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The Peter Bent Brigham Hospital which faces the corner of Francis street and Huntington avenue and is across Van Dyke street from the Harvard Medical School is now in partial operation, having treated 65 patients last week. None of the sixteen buildings are entirely finished, but the work is being rapidly pushed to completion.
In structure the hospital is not beautiful. The aim has been to produce practical modern hospital buildings reserving the extra money which might have gone toward making architectural triumphs for a larger endowment of the institution. The buildings are of brick and concrete and most of them two stories high, the central structure having three stories and a dignified facade with six concrete pillars. Parallel to Van Dyke street runs a two-story tunnel, topped by an open facade and from this branch out on either side the wards and out-buildings. The greatest pains have been taken in planning the details of the hospital and it is believed that from the standpoint of efficiency the plant is not excelled in this country or in Europe.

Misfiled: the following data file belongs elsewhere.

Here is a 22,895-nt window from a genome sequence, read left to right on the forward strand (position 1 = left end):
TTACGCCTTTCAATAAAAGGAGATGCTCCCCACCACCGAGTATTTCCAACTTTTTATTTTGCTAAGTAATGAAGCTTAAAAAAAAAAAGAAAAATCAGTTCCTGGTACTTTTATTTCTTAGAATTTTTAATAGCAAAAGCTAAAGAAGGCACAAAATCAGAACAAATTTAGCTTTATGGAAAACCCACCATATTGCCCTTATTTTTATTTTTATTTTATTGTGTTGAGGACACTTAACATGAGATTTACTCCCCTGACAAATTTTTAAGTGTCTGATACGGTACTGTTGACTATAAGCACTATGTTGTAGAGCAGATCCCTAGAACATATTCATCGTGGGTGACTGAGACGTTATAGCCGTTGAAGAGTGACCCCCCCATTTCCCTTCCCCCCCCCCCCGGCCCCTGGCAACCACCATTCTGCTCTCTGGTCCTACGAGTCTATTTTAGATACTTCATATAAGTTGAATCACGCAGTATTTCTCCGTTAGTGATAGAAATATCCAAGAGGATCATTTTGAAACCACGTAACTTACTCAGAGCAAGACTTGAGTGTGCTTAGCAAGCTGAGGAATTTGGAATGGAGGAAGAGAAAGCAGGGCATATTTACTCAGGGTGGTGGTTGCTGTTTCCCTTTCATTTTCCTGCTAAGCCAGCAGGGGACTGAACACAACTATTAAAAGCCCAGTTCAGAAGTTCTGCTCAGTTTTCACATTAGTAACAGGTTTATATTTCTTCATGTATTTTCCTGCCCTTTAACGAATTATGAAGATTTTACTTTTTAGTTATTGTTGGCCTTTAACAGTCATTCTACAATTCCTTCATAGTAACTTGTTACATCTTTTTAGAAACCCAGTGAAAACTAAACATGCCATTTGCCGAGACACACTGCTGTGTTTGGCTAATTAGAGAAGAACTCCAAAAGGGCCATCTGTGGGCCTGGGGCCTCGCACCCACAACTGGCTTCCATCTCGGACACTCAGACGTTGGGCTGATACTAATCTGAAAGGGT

While the hospital is not run by the Medical School, a system of co-operation in the study and practice of medicine and surgery has been devised, the higher places on the staff of the hospital and school being filled by agreement between the trustees of the hospital and the administrative officers of the school. For instance, Dr. H. A. Christian, permanent physician-in-chief of the Brigham Hospital, is also Hersey Professor of the Theory and Practice of Physic in the Medical School, and this same plan has been carried out in many cases.
The new buildings were erected on part of the twenty-seven acre site originally purchased by the Medical School, and but eleven of which it now uses, the rest being reserved for hospitals, a fact due to the intimate connection between those institutions and the School. Among them are the Good Samaritan Hospital, the Collis P. Huntington Memorial Hospital, and the Childrens' Hospital and Infants' Hospital now building. There have also been built upon the tract the Dental School and the Laboratory for Research in Nutrition of the Carnegie Institute.
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